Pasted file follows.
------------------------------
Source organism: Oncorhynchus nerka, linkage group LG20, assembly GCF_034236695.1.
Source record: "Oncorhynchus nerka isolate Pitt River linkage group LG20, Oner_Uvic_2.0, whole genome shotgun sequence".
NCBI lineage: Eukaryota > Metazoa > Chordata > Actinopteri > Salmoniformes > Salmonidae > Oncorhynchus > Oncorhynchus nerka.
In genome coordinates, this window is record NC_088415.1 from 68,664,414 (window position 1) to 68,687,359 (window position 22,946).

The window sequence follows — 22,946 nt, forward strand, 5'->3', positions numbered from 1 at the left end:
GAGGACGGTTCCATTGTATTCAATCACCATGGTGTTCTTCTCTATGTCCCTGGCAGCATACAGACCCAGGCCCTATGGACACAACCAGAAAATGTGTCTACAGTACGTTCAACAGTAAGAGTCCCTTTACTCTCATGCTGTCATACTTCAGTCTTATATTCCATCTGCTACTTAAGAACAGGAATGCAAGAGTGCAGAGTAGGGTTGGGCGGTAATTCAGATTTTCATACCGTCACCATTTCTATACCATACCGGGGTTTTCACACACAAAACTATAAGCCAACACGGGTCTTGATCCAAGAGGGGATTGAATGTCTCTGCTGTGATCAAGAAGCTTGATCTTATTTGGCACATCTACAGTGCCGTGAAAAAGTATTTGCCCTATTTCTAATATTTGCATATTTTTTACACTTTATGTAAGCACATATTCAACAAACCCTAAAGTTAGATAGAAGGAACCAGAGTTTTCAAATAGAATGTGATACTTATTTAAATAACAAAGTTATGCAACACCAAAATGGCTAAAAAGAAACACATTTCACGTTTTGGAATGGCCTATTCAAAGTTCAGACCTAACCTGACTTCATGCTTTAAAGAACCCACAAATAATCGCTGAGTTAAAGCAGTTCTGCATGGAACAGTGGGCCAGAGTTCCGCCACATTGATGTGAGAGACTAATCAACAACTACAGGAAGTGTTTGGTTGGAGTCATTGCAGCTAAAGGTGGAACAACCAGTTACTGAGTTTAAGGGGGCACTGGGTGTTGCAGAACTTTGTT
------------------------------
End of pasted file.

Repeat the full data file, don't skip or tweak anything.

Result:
Source organism: Oncorhynchus nerka, linkage group LG20, assembly GCF_034236695.1.
Source record: "Oncorhynchus nerka isolate Pitt River linkage group LG20, Oner_Uvic_2.0, whole genome shotgun sequence".
NCBI lineage: Eukaryota > Metazoa > Chordata > Actinopteri > Salmoniformes > Salmonidae > Oncorhynchus > Oncorhynchus nerka.
In genome coordinates, this window is record NC_088415.1 from 68,664,414 (window position 1) to 68,687,359 (window position 22,946).

The window sequence follows — 22,946 nt, forward strand, 5'->3', positions numbered from 1 at the left end:
GAGGACGGTTCCATTGTATTCAATCACCATGGTGTTCTTCTCTATGTCCCTGGCAGCATACAGACCCAGGCCCTATGGACACAACCAGAAAATGTGTCTACAGTACGTTCAACAGTAAGAGTCCCTTTACTCTCATGCTGTCATACTTCAGTCTTATATTCCATCTGCTACTTAAGAACAGGAATGCAAGAGTGCAGAGTAGGGTTGGGCGGTAATTCAGATTTTCATACCGTCACCATTTCTATACCATACCGGGGTTTTCACACACAAAACTATAAGCCAACACGGGTCTTGATCCAAGAGGGGATTGAATGTCTCTGCTGTGATCAAGAAGCTTGATCTTATTTGGCACATCTACAGTGCCGTGAAAAAGTATTTGCCCTATTTCTAATATTTGCATATTTTTTACACTTTATGTAAGCACATATTCAACAAACCCTAAAGTTAGATAGAAGGAACCAGAGTTTTCAAATAGAATGTGATACTTATTTAAATAACAAAGTTATGCAACACCAAAATGGCTAAAAAGAAACACATTTCACGTTTTGGAATGGCCTATTCAAAGTTCAGACCTAACCTGACTTCATGCTTTAAAGAACCCACAAATAATCGCTGAGTTAAAGCAGTTCTGCATGGAACAGTGGGCCAGAGTTCCGCCACATTGATGTGAGAGACTAATCAACAACTACAGGAAGTGTTTGGTTGGAGTCATTGCAGCTAAAGGTGGAACAACCAGTTACTGAGTTTAAGGGGGCACTGGGTGTTGCAGAACTTTGTT